How the Socialist Feminists of WITCH Use Magic to Fight Capitalism
The first incarnation of WITCH performed their inaugural action—a hex on Wall Street—on Halloween in 1968. Now a new generation of witches is taking up the mantle from the infamous provocateurs.
All photos via WITCH
The first incarnation of WITCH—a group of related but independent feminist groups called Women's International Terrorist Conspiracy from Hell—performed their inaugural action on Halloween in 1968 in New York. Dressed in witch costumes, the activists flocked to the Financial District and chanted "Wall Street, Wall Street, up against the Wall Street" to hex the engine of capitalism. For a time, WITCH chapters—or covens—popped up across the country to join the socialist feminist movement, taking on the institution of marriage and cursing the American Medical Association in the name of reproductive rights until they gradually disbanded by 1970.
But now a new generation of witches is taking up the mantle from the infamous protestors and carrying on their blend of activism, occult, and theater. In 2015, a WITCH chapter formed in Chicago, and covens have sprung up in Portland and Boston in response to the 2016 election.
Political organizers on the left recognize that a multiplicity of tactics is needed to oppose Donald Trump and secure demands like a $15 minimum wage, universal healthcare, police reform, and immigration justice. WITCH believes that the power of the craft to aid in achieving these goals shouldn't be discounted.
The group sees magic as a framework for political change. "While there are numerous ways in which people practice witchcraft, and what is even viewed as witchcraft may vary culturally and individually, most practices have a few things in common," WITCH Boston, who spoke to Broadly collectively, explained via email. "For example: worship of, or at the very least, respect for the Earth and a understanding of interconnectedness. Most witchcraft requires that you not impose upon another's free will… These concepts are inherently anti-capitalist."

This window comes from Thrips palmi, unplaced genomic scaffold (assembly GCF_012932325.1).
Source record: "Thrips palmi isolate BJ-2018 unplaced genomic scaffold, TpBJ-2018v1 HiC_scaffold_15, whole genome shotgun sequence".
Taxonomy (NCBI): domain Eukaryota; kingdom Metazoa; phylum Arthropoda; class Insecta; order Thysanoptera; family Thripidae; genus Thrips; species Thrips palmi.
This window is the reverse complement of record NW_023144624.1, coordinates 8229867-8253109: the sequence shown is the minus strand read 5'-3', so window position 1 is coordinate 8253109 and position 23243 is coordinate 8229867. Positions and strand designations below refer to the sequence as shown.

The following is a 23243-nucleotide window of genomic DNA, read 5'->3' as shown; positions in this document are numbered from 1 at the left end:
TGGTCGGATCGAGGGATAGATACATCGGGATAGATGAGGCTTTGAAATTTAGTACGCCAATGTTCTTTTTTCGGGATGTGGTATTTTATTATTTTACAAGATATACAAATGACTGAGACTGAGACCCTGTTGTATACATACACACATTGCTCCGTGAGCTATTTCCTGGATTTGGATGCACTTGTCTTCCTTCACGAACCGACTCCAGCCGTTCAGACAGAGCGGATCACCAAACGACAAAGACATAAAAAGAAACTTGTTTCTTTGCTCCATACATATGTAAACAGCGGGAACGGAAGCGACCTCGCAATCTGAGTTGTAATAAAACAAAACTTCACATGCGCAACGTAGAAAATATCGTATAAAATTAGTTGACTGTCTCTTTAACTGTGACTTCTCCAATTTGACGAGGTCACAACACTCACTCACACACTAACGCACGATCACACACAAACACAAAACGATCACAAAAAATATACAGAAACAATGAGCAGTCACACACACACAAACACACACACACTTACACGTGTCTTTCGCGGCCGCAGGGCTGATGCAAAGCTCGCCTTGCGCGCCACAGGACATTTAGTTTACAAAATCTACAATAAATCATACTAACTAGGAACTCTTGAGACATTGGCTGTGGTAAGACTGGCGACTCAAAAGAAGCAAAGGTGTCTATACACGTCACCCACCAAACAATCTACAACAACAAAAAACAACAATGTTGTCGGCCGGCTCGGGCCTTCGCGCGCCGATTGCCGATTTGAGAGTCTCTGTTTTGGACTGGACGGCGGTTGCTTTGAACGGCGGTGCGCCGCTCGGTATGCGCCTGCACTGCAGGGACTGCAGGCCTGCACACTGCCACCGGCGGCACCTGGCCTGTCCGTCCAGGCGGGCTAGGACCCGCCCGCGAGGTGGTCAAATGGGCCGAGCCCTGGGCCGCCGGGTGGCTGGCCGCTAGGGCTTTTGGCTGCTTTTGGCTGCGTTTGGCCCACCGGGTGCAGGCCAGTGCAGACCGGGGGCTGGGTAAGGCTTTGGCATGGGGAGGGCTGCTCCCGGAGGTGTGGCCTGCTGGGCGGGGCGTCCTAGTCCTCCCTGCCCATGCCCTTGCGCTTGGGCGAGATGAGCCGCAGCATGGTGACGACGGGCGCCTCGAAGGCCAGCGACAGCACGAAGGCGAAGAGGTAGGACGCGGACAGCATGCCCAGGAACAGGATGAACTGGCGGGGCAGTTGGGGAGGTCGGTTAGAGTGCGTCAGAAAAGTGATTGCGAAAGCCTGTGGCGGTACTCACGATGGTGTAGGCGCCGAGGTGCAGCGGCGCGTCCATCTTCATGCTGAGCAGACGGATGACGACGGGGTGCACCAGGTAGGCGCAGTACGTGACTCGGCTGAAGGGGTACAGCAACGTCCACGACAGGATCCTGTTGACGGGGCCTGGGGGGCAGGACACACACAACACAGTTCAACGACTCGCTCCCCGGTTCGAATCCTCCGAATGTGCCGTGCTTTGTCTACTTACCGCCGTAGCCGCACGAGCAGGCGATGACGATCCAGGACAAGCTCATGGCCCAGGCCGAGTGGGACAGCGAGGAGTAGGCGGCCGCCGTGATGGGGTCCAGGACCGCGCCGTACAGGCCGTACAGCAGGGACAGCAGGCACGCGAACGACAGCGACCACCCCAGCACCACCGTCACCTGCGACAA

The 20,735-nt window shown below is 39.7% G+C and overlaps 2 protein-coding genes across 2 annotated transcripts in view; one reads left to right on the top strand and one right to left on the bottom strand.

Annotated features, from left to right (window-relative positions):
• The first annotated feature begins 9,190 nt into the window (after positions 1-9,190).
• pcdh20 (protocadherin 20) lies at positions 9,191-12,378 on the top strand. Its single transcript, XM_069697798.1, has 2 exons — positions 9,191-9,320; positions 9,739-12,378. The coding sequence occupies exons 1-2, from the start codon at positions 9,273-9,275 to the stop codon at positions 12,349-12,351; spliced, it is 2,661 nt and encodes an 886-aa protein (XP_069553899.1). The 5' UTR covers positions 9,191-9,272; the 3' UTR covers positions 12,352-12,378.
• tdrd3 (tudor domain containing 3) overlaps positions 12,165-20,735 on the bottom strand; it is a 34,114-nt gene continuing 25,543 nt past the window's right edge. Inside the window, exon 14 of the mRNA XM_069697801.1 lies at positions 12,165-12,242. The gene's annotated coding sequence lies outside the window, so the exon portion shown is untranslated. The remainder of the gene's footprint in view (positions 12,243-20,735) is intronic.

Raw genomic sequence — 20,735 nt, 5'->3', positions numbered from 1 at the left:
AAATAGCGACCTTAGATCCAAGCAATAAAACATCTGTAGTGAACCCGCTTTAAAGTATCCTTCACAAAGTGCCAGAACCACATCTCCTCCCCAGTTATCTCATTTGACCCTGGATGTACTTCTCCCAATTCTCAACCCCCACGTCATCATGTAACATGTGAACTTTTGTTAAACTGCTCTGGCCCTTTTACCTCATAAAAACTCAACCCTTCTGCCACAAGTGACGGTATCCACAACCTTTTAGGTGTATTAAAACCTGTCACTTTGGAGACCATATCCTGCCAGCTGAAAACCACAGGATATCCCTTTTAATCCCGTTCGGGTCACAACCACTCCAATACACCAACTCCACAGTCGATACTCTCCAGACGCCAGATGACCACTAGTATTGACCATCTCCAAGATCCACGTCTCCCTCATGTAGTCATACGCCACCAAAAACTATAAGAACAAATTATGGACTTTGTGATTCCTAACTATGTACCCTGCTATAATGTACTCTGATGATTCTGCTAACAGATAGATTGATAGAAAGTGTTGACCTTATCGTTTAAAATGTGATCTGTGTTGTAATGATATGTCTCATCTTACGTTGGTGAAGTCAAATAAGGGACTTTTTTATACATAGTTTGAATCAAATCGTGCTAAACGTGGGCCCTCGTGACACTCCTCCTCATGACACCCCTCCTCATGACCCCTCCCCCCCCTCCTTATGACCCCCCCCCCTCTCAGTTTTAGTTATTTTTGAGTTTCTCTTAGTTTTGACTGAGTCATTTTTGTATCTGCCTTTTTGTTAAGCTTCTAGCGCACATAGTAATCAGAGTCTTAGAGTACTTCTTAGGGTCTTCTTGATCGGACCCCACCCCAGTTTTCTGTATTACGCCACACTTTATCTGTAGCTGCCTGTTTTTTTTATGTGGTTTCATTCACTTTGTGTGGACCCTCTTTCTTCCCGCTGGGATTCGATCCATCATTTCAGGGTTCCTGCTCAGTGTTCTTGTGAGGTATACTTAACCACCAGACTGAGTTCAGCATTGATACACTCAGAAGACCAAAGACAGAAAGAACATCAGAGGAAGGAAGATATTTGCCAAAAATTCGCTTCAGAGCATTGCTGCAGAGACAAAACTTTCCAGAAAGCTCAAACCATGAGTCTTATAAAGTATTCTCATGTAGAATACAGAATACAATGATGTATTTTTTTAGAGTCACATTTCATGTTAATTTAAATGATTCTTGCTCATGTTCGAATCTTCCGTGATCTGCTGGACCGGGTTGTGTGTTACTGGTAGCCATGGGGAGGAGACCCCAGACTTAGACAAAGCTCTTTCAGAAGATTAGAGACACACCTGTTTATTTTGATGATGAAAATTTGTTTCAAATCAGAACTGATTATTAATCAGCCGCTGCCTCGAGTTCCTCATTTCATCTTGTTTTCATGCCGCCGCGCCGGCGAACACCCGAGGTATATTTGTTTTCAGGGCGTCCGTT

Each coven typically has around 13 members and every member is anonymous. "Anonymity gives us the ability to stand for all marginalized people," WITCH Boston said. By removing our personal visages, people are able to see us, relate to what we stand for, and recognize that any one of them could be us."
The requirements to join WITCH are simple: You must stand for anti-racism, anti-fascism, anti-patriarchy, indigenous rights, gender self-determination, women's liberation, trans liberation, anti-rape culture, reproductive rights, sex worker support, LGBTQIA rights, environmental protection, religious freedom, immigrant rights, anti-war, anti-capitalism, disability justice, privacy rights, and workers rights. You must also have ample free time to devote to hexing, ritual ceremonies, calling your representatives, and attending marches.
In February, the disparate group, whose nominal acronym can stand for just about anything that corresponds to the letters (Women's International Troublemaker Conspiracy from Hell, Women Imagining Theoretically Creative Happenings, or We Instill Terror in Corrupt Humans, for example), participated in the mass hex on the president.
"Hear me, oh spirits of water, earth, fire, and air, heavenly hosts, demons of the infernal realm, and spirits of the ancestors," members of WITCH Boston chanted in solidarity with witches across the country. "I call upon you to bind Donald J. Trump so that he may fail utterly and do no harm to any human soul, nor any tree, animal, stream, rock, or sea."
But a lot of the work for each chapter happens on an intimate scale. WITCH attends demonstrations, holds vigils for local victims of police brutality, and performs public rituals in the name of healing their communities. At protests, they can be seen handing out tiny vials with uplifting spells inside of them, or a modified version of a tarot card that reads "UNITED IN RESISTANCE WE HAVE THE STRENGTH TO TOPPLE WHITE SUPREMACY."
In Boston, the coven is active in the fight for housing justice as the city becomes further gentrified. They are currently planning actions to support a ballot measure that would tax the city's wealthiest residents and use the revenue to fund education and public transportation infrastructure, in addition to advocating for affordable housing regulations on real estate developers.
Like their foremothers, members dress up as the stereotypical witch when they go out in public to call attention to their message. They wear all black: veils to cover their faces, pointed hats, and long smocks. Typically, their protests are silent.
"Anonymity gives us the ability to stand for all marginalized people."
The stark uniforms make their presence at protests is hard to miss. The Portland coven first gained attention when they showed up in full garb at the Women's March. In August, at a counter-white supremacist action in Boston, an image of the coven's members holding signs with slogans like "Goodnight Alt-right" went viral.
While the members avoid showing up at actions where their costumes may distract from—instead of amplify—a cause, they say the symbolic value of the witch is vital to what they do. "With it, we don't just represent our individual identities, but thousands upon thousands of witches and other victims of patriarchal oppression, including people who have been murdered in the name of upholding the so-called morals of the dominant culture," the members of WITCH Portland said. "We want to reclaim the fearsome, transformational, ecstatic power of being a witch to change that dynamic, and show how taking pride in that identity can shift the paradigm."